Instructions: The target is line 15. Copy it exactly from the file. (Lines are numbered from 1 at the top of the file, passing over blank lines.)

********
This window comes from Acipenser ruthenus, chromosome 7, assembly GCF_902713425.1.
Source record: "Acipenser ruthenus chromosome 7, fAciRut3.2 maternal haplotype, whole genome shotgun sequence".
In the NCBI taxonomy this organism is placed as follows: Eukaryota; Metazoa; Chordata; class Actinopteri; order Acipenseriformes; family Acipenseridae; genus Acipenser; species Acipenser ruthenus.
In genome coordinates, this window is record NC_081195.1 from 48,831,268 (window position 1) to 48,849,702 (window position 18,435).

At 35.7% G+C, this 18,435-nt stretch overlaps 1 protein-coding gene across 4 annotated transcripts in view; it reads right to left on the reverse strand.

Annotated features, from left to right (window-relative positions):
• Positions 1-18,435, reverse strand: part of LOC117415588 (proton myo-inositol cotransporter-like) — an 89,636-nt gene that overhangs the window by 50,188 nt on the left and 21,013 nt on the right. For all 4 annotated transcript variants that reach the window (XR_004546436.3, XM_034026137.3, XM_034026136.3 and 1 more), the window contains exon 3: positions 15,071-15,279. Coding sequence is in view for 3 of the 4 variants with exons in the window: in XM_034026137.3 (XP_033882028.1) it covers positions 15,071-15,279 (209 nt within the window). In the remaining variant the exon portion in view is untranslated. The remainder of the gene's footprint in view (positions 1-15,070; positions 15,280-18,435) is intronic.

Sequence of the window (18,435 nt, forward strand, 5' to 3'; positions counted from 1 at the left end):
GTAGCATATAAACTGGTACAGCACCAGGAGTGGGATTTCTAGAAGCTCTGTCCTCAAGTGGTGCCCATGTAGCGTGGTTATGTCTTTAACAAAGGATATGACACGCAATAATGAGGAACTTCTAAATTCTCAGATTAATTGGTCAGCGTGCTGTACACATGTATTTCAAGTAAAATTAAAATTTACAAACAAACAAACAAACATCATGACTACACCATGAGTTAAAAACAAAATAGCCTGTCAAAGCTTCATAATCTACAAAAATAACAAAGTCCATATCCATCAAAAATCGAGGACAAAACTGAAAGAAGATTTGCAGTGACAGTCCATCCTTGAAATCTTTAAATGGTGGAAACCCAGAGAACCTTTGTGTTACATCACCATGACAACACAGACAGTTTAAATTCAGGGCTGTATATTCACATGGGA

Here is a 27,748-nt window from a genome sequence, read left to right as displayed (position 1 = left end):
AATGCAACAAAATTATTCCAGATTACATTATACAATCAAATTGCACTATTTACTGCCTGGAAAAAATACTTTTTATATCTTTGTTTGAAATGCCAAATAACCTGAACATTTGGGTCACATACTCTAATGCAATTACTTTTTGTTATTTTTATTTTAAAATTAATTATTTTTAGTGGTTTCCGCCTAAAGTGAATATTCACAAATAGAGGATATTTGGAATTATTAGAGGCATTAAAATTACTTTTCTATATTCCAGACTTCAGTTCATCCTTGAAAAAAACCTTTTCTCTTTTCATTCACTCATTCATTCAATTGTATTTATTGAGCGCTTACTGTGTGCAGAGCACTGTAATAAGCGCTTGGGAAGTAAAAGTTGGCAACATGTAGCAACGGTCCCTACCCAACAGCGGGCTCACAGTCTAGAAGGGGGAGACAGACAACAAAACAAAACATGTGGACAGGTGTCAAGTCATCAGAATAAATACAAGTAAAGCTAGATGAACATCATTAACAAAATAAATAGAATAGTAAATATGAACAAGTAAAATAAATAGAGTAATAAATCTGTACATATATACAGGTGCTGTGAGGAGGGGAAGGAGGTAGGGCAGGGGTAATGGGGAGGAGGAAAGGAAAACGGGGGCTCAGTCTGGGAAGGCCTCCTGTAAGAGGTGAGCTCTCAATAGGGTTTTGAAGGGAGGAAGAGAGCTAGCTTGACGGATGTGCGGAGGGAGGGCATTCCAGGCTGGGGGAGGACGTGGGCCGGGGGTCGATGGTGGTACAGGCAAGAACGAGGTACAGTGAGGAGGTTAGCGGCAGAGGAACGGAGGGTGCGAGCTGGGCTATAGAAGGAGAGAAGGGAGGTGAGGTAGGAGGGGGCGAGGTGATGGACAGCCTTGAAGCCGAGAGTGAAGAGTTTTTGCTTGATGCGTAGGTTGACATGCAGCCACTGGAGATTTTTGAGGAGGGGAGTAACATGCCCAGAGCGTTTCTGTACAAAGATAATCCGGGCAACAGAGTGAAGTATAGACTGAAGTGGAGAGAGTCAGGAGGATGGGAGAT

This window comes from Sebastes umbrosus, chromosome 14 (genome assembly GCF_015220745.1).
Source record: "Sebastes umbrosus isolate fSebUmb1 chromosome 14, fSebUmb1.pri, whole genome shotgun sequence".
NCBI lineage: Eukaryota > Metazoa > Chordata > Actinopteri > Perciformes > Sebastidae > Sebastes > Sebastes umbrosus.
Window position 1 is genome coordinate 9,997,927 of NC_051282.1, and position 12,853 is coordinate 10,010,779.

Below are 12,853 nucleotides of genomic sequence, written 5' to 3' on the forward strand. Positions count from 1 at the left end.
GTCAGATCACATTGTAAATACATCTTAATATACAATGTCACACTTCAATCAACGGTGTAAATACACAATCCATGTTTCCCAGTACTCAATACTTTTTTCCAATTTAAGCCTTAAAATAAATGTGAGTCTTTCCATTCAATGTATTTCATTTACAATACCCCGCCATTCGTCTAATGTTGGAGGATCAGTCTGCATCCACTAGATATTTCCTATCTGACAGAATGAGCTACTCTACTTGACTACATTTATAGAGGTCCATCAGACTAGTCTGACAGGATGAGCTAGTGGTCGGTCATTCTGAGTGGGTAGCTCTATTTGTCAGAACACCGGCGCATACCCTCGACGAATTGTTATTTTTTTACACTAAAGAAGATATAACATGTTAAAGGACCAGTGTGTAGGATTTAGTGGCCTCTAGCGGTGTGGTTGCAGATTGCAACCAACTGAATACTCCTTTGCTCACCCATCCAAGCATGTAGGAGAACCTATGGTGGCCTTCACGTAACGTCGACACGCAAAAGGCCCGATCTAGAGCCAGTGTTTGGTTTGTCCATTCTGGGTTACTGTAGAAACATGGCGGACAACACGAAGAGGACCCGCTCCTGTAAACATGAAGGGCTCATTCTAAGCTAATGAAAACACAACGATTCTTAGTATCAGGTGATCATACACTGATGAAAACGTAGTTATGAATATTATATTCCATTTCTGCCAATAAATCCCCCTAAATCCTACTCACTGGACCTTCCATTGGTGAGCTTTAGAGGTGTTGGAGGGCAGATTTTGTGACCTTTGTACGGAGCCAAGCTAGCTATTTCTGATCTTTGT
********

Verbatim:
Window position 1 is genome coordinate 9,997,927 of NC_051282.1, and position 12,853 is coordinate 10,010,779.